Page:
Samsung S6 Final Score
Samsung’s S6 is the device that every company needs to bring a different perspective to gain all of its attention back, and with the Galaxy S6 Samsung has definitely brought back quite bit of the buzz lost in the Galaxy S4 and S5. Pretty drastic change in the design philosophy brings one of the best looking and handling devices the Samsung’s Galaxy S line has ever had, however sacrifices some of the key elements that Samsung fans pine over.
User Review( vote)
The Samsung Galaxy S6 review is finally here – the new flagship from Samsung changes much of the established formula to create what might be one of their best devices yet. With a new material choice in the design is the main headline of the Galaxy S6.
What was once a glossy plastic finish in a dimple backing is now a metal frame with glass on both sides. Though some other design cues might seem to come from specific sources inspiration. The S6 still retains the Samsung aesthetics, with shaping button layout making very clear that this is still a galaxy device. The metal frame is a very welcomed change, with the button layout following suit as a power button and the volume rockers now have a very needy and reassuring pressing click to them. The metallic frame has some of the taper raised on the top and bottom halves that are reminiscent Galaxy Note 4 frame. The vast majority of the phone’s hardware is found on the bottom now, with the micro USB charging port now flanked by both the headphone jack and the newly located speaker grill. The 2.5D glass adds a little dimension to the glass a top of the display and now the backing itself is made of glass. There are some obvious issues with this design choice because the backing is no longer removable and thus a couple of key features go by the wayside – replaceable battery and expandable storage. This will be the topic of debate for quite some time, I’m sure as many users have grown accustomed to having these two features in their Galaxy phones but it is going to be up to you to figure out if those are actually going to be deal breakers. Nonetheless this might just be the best looking phones that Samsung have ever made. Here in The Trendigo we are quite happy with the step forward that Samsung has taken this long to finally take.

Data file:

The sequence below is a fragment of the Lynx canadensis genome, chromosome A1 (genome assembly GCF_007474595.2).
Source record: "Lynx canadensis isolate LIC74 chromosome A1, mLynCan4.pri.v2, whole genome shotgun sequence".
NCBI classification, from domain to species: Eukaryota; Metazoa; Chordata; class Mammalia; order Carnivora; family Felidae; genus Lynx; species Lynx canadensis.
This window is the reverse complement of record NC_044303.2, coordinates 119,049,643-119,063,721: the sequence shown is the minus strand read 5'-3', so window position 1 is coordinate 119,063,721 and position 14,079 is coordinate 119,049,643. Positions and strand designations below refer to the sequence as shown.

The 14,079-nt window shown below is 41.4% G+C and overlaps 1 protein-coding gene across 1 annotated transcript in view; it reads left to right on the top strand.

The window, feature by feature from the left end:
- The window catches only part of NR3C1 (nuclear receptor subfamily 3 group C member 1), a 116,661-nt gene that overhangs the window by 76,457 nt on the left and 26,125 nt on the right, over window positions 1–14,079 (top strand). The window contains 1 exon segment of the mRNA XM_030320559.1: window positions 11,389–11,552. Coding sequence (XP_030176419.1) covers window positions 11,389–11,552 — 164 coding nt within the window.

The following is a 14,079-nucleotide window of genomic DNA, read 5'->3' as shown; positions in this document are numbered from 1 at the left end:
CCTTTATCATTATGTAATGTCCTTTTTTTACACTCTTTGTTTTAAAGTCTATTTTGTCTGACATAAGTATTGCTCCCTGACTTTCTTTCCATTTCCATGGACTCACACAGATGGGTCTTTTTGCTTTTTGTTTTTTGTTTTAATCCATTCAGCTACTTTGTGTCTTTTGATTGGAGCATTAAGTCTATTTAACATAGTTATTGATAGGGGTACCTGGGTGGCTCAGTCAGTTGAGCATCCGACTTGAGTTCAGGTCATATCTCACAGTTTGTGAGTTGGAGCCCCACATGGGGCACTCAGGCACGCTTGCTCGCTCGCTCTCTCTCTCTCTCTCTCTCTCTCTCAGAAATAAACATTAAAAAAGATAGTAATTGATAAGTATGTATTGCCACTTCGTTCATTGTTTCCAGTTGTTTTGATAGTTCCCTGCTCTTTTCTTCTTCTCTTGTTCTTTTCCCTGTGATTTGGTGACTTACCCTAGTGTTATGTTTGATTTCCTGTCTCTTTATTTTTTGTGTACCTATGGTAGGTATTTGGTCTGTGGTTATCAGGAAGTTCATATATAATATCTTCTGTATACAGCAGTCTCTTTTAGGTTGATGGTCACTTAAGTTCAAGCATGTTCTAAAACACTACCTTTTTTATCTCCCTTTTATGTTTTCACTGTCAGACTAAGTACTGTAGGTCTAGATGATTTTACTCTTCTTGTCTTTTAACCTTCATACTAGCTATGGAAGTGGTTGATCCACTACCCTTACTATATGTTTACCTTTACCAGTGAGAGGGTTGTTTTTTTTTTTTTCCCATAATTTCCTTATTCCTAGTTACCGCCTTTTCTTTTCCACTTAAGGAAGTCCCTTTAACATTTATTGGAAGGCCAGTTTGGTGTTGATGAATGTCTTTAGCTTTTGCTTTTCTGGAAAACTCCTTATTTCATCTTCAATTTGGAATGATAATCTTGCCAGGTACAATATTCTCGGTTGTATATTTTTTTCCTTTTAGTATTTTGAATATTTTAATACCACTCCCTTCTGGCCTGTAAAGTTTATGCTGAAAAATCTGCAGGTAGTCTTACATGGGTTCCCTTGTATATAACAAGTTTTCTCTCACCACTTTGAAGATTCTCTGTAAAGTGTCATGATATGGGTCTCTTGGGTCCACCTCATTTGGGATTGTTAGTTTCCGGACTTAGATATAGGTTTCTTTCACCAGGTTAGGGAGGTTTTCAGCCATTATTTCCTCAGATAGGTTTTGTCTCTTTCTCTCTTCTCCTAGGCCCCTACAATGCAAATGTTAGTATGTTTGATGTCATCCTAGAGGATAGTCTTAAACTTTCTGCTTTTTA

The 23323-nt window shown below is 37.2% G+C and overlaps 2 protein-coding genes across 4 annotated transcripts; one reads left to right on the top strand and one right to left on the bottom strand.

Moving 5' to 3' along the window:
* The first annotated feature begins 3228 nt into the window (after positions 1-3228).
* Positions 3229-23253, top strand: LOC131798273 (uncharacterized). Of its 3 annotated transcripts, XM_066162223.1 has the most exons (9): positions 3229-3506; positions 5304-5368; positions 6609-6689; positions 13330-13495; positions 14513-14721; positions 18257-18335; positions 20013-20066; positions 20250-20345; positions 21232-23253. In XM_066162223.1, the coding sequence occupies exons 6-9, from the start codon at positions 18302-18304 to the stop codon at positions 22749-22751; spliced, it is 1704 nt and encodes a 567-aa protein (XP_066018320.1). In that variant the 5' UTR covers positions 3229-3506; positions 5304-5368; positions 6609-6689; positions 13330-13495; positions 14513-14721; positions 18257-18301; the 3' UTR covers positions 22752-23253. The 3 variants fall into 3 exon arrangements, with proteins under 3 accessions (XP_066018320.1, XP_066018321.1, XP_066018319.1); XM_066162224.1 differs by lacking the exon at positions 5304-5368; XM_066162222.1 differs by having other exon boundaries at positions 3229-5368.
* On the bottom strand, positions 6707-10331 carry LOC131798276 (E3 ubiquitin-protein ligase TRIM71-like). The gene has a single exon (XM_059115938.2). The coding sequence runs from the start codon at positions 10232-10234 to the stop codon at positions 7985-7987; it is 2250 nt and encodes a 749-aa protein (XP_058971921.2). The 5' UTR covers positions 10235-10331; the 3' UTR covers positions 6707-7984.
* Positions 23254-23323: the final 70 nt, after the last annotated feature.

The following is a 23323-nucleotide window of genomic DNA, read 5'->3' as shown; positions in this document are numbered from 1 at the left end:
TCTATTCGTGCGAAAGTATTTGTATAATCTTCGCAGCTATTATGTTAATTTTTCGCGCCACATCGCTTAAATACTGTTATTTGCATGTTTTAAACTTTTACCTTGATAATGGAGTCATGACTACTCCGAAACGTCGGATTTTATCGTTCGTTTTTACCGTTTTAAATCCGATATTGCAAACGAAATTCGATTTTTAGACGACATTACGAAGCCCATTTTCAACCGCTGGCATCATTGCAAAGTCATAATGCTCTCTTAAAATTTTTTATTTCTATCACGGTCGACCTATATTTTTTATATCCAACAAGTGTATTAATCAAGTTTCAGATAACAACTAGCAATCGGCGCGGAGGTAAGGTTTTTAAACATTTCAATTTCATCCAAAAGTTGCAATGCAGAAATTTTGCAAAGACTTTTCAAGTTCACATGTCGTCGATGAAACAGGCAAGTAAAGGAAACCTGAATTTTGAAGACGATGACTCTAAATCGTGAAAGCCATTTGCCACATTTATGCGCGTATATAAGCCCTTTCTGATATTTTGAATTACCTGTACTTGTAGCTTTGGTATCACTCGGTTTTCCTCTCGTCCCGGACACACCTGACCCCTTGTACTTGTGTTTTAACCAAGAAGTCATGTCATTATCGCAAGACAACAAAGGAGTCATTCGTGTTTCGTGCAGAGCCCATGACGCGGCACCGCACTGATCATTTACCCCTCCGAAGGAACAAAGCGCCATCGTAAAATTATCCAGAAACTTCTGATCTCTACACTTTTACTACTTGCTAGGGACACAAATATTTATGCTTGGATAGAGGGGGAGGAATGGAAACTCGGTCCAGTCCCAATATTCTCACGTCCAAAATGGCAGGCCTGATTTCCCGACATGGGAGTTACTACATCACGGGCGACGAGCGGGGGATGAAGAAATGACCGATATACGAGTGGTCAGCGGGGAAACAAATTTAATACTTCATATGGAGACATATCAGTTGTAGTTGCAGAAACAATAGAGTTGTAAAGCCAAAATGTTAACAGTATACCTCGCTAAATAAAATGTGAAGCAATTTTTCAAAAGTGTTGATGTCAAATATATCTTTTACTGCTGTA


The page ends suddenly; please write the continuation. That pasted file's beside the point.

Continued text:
The Samsung Galaxy S6 have a 5.1 inch display and this keeps the phone accessible for plenty of users who don’t want to go up to the growing group of sub 6 inch phones but even if you settle for this size of screen, you will still get all of the power with the Super AMOLED display that now comes with a QHD resolution of 2560 by 1440 and a ppi of 557. The Super AMOLED display in the galaxy S6 will bring what many of its fans already enjoy – deep blacks and highly vivid colors that are Samsung’s signature, and of course with the full freedom to still change the color saturation if it is too much for you. With the high resolution just about anything on this device looks absolutely gorgeous. Text is incredibly sharp with the 577 pixels per inch, videos are a blast to watch even if the full 2K resolution isn’t really being taken full advantage of. Viewing the phone in broad daylight is not difficult at all, though some issues with glare were expected and observed, but at full brightness I still had a few issues getting things done in incredibly open and sunny area. I noticed that this was such a dense display and also a little bit sensitive – swiping down the notification dropdown required just the right kind of flick, and even the small touch from the skin on the side of the device when playing games for example can mean the difference between living and dying in it. These are just things I simply noticed while using the S6 and perhaps they are testaments to how advanced the screen is on top of just being one of the best viewing experience that is available right now. The Samsung’s S6 display is such a beautiful display that compared to let’s say my personal favorite for 2014 the QHD display of the LG G3, even I am slightly in favor of the one found in the Samsung Galaxy S6 – this comes from a person that doesn’t quite like the oversaturated colors and prefers the more natural ones (but not before slightly tweaking with the screen settings).